Mac Trojan horses, beware: There’s a new sheriff in town, and its name is Security Update 2011-003. Not a very catchy name, to be sure, but it gets the job done—and that job is protecting Mac users from the nefarious Mac Defender Trojan horse, as well as laying the groundwork to keep them safe from future malware as well.
In a knowledge base document posted last week, Apple published details of how to manually remove the Mac Defender Trojan horse, as well as promising to roll out a security update that would deal with the malware in a more automatic fashion.
Security Update 2011-003 is that update. Weighing in at 2.36MB, it requires Mac OS X 10.6.7 and it tackles Mac Defender from three angles.
The first is an addendum to the malware definitions contained in Snow Leopard’s built-in File Quarantine malware protection, which specifically identifies the
OSX.MacDefender.A variant of the Trojan horse. (My investigation of the definitions file post-update showed that it will also detect the
OSX.MacDefender.B variant as well.) While Snow Leopard has contained this anti-malware protection since it shipped in 2009, it contained only two definitions at launch, and has since been updated with just four further pieces of malware (three of which were variants of the same
The second tine of Apple’s Trojan-skewering fork aims to beef up Snow Leopard’s malware protection by adding support for daily definition updates. This gives Apple the ability to add new definitions in the background, without requiring users to manually download a Security Update. Not only does that avoid users’ workflows, but it also makes sure that potentially critical updates don’t linger, uninstalled, in Software Update. Users who would rather opt out of the downloads, for whatever reason, can do that: Security Update 2011-003 adds a “Automatically update safe downloads list” item to OS X’s Security preference pane; just uncheck that box, and your definitions will remain untouched.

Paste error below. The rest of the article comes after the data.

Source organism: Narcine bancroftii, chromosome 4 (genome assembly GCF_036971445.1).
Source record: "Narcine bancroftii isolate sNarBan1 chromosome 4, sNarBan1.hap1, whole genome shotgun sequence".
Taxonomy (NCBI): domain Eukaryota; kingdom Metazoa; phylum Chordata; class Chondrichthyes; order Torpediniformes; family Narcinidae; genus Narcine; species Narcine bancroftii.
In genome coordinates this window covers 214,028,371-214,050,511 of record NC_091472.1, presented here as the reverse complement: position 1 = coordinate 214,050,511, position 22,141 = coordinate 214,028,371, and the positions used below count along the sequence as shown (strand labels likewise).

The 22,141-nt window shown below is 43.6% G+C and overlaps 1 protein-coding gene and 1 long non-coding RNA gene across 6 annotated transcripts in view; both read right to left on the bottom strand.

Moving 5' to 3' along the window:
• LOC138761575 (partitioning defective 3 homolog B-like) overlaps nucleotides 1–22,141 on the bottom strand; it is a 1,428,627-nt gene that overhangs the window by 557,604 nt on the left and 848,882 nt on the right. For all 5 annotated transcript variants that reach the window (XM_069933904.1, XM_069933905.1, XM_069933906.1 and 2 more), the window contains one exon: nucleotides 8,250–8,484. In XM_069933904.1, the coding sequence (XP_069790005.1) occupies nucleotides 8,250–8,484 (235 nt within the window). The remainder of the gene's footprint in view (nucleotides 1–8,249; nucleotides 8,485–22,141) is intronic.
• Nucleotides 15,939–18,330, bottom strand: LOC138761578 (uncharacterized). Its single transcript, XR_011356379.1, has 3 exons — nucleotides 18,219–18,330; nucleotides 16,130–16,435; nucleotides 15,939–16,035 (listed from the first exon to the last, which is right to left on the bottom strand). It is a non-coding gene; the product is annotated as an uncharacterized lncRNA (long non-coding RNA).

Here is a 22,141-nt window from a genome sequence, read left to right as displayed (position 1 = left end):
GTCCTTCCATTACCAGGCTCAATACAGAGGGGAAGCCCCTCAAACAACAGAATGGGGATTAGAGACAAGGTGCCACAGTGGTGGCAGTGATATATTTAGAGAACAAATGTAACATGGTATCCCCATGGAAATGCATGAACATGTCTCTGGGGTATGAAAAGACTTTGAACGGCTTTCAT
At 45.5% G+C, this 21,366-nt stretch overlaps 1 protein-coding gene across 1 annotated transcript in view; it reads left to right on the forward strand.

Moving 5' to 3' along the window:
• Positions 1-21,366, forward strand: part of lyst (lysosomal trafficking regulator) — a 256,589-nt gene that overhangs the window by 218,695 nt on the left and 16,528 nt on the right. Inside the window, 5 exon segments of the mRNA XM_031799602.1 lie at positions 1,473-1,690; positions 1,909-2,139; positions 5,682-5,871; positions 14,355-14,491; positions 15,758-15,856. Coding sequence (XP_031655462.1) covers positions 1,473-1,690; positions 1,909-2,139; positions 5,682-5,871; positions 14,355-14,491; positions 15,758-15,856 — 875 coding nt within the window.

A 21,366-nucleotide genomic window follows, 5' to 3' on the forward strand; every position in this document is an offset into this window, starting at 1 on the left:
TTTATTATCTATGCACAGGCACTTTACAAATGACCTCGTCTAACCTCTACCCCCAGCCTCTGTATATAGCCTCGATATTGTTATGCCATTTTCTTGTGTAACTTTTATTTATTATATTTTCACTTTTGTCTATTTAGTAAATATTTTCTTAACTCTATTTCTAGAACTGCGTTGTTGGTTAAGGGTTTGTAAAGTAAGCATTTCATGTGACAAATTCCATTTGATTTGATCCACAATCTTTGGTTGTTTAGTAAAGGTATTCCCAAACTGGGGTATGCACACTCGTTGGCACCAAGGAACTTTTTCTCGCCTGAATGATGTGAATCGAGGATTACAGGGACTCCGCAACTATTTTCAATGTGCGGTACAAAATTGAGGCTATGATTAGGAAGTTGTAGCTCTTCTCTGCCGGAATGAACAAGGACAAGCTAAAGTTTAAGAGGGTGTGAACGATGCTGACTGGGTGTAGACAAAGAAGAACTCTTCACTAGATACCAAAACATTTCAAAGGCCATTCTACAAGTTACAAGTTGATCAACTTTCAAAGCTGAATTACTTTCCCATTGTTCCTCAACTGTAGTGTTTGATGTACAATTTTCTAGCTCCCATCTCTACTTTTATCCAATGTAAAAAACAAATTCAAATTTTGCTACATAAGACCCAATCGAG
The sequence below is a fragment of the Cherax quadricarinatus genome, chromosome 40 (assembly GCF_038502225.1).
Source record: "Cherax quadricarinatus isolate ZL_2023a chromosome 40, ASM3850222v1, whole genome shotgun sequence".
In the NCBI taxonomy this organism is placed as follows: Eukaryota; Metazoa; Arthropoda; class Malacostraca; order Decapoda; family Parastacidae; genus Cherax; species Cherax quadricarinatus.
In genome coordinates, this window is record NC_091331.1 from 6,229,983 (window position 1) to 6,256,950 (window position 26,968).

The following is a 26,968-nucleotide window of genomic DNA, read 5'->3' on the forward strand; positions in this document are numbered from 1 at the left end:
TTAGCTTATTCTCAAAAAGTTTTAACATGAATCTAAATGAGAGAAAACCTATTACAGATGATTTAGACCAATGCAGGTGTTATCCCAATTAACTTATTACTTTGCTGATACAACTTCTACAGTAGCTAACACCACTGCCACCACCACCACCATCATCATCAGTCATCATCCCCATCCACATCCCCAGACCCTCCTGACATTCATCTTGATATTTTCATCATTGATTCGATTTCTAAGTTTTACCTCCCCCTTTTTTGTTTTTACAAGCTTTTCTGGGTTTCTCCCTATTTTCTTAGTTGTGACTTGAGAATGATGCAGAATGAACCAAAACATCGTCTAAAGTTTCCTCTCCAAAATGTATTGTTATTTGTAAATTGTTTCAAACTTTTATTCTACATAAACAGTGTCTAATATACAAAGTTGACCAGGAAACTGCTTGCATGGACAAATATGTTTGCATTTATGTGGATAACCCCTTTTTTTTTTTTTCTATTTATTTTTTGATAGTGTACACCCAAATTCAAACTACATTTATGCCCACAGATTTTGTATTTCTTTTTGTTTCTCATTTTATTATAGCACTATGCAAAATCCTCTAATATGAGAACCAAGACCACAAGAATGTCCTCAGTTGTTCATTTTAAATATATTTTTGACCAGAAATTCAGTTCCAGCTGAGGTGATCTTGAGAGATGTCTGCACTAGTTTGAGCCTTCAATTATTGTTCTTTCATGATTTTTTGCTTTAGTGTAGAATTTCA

Thirdly, Snow Leopard can now remove the Mac Defender Trojan horse if it’s detected on your system. According to Apple, the OS will now check for the malware; if it’s found, Snow Leopard will force it to cease and desist, remove any persistent files, and fix any configuration changes the program has made. Once all the damage is repaired, you’ll be notified that the malware has been removed.
It’s unclear, however, whether those removal abilities will extend to the previous malware included in Snow Leopard’s definition list or to future malware. There’s also the issue of Mac Defender variants that have already begun to spring up around the Internet, including a particularly nasty version that doesn’t require the user to enter an administrative password.
While seeing Apple actively combatting malware is a step in the right direction, its future handling of potential malware outbreaks will bear far more weight. Apple now has the means to quickly and efficiently deliver malware protection to its users, but it remains up to them to make sure that they use it.